But such a defense, even eventually space-based, is aimed precisely at the kind of threat announced by Russian President Vladimir Putin in April 2000. Knowing any major nuclear strike against the United States would risk Armageddon, Putin crafted a limited first strike strategy hoping to prevent the United States from responding at all to Russian aggression.
Far from trying to enhance strategic stability, the new Putin doctrine seeks to allow for Russian aggression without cost. But in so doing, ironically, the Putin strategy makes American missile defenses far more credible and valuable, especially if based in space where they are most effective.
No longer does the United States have to prove to skeptics that missile defense must protect our homeland from hundreds or thousands of incoming warheads. Now we need to defend against much more likely but limited attacks, which is a much more achievable goal.
And because such American and allied defenses can be relatively robust, our adversaries are left with a stark choice between risking Armageddon (using all its nuclear weapons in a strike to overcome effective defenses and risk a large-scale retaliatory strike from the United States) or standing down and not initiating the use of any nuclear weapons at all because a limited use of nuclear armed missiles by our adversaries can be credibly defeated by our defenses.
While the current Ground-Based Interceptor (GBI) system can defend against such limited strikes aimed at our homeland, it is certainly true the Russians and Chinese will eventually deploy advanced missiles with hypersonic speeds, thus making it imperative for the United States to transition to new sensors to seek, acquire and track such missile launches, but also deploy better interceptors to deter and defeat advanced missile threats.
In the interim, we still need to keep our eye on the ball with respect to the threats from North Korea and Iran, as well as China and Russia. Any U.S. President must protect the United States from immediate and near-term nuclear missile threats from wherever they may arise, including continuing counter-proliferation diplomacy with our allies to eliminate such proliferation threats.
Keeping our defenses upgraded will require building an improved kill vehicle but the previously planned deployment of 20 additional interceptors should go forward as well. Congress should accelerate—“at the speed of relevance”—the currently planned space-based sensors to see missile threats which ground-based radars cannot. And finally, the pending defense budget should fund an acquisition strategy to deploy space-based interceptors based on the Bush-41 administration proposals which were determined by OSD to be credible and affordable.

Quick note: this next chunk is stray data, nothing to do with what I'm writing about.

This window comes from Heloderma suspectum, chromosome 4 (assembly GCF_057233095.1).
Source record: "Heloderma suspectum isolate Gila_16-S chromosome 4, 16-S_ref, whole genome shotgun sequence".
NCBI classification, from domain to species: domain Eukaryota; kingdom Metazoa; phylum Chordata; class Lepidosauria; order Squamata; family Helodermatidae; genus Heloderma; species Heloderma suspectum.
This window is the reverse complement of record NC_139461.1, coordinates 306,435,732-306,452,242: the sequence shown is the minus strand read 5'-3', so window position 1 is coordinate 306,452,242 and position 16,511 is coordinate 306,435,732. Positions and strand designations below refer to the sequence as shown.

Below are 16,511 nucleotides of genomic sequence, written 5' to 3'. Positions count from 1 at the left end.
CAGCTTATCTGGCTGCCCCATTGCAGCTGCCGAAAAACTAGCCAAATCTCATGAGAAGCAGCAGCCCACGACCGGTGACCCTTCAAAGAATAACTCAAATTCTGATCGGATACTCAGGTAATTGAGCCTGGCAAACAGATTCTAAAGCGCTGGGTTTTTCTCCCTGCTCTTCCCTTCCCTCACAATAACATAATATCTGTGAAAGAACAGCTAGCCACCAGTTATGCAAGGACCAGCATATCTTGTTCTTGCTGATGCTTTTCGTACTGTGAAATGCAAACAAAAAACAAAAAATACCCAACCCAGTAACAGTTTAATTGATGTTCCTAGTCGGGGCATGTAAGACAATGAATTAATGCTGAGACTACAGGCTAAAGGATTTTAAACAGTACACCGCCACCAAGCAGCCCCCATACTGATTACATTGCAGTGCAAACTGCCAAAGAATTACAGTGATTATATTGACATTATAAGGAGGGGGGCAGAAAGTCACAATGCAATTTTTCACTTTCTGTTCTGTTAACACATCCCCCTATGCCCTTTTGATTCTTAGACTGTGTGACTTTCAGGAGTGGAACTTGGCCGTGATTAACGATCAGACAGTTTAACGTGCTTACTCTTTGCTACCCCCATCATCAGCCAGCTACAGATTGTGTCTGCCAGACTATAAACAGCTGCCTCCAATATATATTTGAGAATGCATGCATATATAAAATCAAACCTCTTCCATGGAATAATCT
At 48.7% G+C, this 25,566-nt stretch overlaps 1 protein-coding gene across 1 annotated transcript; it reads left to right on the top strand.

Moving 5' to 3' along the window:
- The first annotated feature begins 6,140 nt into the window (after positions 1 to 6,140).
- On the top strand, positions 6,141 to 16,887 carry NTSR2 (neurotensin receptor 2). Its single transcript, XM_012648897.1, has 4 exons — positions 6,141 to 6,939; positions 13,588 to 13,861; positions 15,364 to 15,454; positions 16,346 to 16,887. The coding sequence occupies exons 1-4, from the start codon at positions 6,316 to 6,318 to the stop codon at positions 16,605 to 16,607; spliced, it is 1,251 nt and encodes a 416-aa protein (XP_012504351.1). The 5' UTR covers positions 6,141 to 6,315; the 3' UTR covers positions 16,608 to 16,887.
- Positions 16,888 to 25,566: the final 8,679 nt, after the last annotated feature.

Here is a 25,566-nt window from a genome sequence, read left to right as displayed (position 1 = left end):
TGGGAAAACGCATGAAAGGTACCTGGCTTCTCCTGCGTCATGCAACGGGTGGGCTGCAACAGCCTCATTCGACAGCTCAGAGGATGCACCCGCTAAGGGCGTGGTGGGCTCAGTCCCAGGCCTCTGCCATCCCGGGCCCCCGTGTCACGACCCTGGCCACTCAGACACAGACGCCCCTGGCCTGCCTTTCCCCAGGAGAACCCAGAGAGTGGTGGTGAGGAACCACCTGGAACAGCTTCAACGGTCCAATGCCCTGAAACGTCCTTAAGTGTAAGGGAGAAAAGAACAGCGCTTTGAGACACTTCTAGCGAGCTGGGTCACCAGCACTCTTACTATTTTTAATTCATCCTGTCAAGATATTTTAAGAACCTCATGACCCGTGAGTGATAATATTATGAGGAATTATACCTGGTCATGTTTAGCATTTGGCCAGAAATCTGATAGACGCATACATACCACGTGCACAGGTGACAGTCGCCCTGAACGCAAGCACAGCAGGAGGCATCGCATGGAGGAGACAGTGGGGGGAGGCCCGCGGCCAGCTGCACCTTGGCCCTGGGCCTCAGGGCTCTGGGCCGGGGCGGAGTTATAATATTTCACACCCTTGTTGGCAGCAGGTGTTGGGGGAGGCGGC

All these upgrades would cost an additional $3-$4 billion a year—roughly .5 percent of the defense budget. But with this relatively modest investment, the United States could markedly better deter the new Russian and Chinese strategies that recklessly threaten the limited use of nuclear weapons. And when coupled with our current nuclear modernization effort, the twin technologies of air and missile defense and nuclear deterrence will reinforce deterrence and strategic stability.
Deterring such limited strike threats will also enable existing and new missile defenses to transition to adopting a capability not just to deal with limited strike threats, but to have a high capacity for robust air and missile defenses which should include high energy lasers and microwaves, high powered microwaves, guided precision projectiles, and unmanned and remotely piloted vehicles. The defense budget does include nearly $1 billion for such research and development, but that needs to be enhanced with work in these other areas as well.
Such new research, development and acquisitions proposed here would also set the stage for the acquisition of a truly integrated air and missile defense, a “layered defense concept.” This would enable the United States and its allies to acquire a power-projection capability even inside contested areas, while defending our regional bases overseas and the U.S. homeland from current and projected ballistic and guided missile and UAV (Unmanned Aerial Vehicle) threats.
The Trump administration’s missile defense review acknowledged many of these factors but needs to be better matched by the defense budget currently before Congress. Our adversaries are not being held up by inactive legislators or endless analysis of defense requirements. The bad guys get to vote so to speak. The missile and nuclear threats are here and now, and the avenues we need to pursue to defend Americans and our allies are also clear.
Peter Huessy is the president of Geostrategic Analysis of Potomac, Maryland, a defense and national security consulting firm.
Views expressed in this article are the opinions of the author and do not necessarily reflect the views of The Epoch Times.